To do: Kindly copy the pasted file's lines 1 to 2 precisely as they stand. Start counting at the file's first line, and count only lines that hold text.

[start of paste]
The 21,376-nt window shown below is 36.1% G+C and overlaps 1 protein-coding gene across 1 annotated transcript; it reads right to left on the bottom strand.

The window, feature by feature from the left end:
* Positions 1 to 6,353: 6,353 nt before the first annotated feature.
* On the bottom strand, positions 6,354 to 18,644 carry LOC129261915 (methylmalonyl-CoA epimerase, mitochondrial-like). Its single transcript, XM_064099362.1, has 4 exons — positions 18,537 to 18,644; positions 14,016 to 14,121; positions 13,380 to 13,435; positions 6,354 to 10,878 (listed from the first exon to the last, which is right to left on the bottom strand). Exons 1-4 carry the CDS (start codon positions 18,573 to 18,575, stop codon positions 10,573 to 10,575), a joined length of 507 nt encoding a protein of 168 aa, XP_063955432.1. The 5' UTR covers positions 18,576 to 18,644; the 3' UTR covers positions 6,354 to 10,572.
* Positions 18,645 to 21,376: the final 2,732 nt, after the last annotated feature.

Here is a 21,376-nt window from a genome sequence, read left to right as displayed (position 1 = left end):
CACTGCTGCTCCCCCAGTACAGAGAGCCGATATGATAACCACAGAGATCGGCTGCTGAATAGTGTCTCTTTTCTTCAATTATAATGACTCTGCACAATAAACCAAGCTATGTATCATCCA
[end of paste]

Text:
The 21,376-nt window shown below is 36.1% G+C and overlaps 1 protein-coding gene across 1 annotated transcript; it reads right to left on the bottom strand.

The window, feature by feature from the left end: